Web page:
Last week I had the pleasure of attending a dinner co-hosted by Mary Kate of Kitchenbelle and Eggland’s Best. I spent the evening at Stella in the South End, (along with about 30 other Boston bloggers), enjoying a multi-course breakfast-for-dinner meal featuring – what else? – eggs.
We congregated in a lovely private dining area adorned with egg-themed decor, and chatted over mimosas and bloody mary cocktails. After enjoying an appetite-piquing hors d’oeuvre bite of deviled egg, we seated ourselves and settled in for an impressive buffet spread of delicious egg dishes. In between brief yet informative presentations by Eggland’s Best representatives, we were treated to the following tempting offerings:
I will direct you to Tina’s blog, Carrots ‘N’ Cake, for some beautiful photos of the food selections (mine turned out sub-par at best). Every course was tasty, and each showcased eggs in a different way:
- hard-boiled and chopped on top of the salad
- whisked into the french toast batter
- fried and paired with the steak
- poached for coating the pasta carbonara
- pan-cooked for the omelet
- baked into the chocolate torte
What a wonderfully decadent meal!
At the close of the evening’s festivities, we were all treated to goodie bags put together by our gracious hosts/hostesses. Included in the sacks were bags of chilled hard-boiled & peeled eggs, just begging to be made into egg salad. This Eggland’s Best product is available for purchase in only 16 states – unfortunately none of which are Massachusetts. Hopefully grocery stores in Boston will start carrying these ready-to-use hard-boiled eggs soon, because I thoroughly enjoyed them. If you’re skeptical about buying pre-boiled and peeled eggs, rest assured that these eggs are as fresh as they are delicious! For more information about Eggland’s Best eggs, please click on the following links:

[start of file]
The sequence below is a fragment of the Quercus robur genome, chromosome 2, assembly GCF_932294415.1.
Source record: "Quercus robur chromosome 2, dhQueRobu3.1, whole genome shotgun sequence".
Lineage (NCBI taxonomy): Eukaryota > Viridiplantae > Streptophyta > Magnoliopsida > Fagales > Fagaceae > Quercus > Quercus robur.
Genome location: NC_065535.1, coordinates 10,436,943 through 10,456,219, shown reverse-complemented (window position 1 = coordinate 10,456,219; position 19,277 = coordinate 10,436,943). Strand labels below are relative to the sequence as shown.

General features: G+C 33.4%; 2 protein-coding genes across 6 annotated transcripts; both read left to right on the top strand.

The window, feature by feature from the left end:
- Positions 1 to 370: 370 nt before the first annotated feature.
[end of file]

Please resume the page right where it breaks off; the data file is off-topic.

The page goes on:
- Cage Free & Organic
- Why Eggland’s Best
- Exceptional Quality & Great Taste
- Nutritional Facts & Nutritional Benefits
- Health & Wellness and Fitness
- ADA Information
I followed my usual substitution routine when it came time to make the egg salad, using 2% plain Greek yogurt in place of the traditional mayonnaise. Some recipes for egg salad call for vinegar, mustard, and/or other additions, but I prefer to let the flavor of the eggs shine through; thus the rather simplistic ingredient list.
- 2 peeled hard-boiled eggs, (such as Eggland’s Best) chopped
- 1 peeled hard-boiled egg white, chopped
- 3 Tbsp 2% plain Greek yogurt (or a bit more or less, depending on your preference)
- Kosher salt and freshly ground black pepper, to taste
- Gently mix all ingredients together in a small bowl. Serve as is, between slices of whole wheat bread, or on top of fresh greens.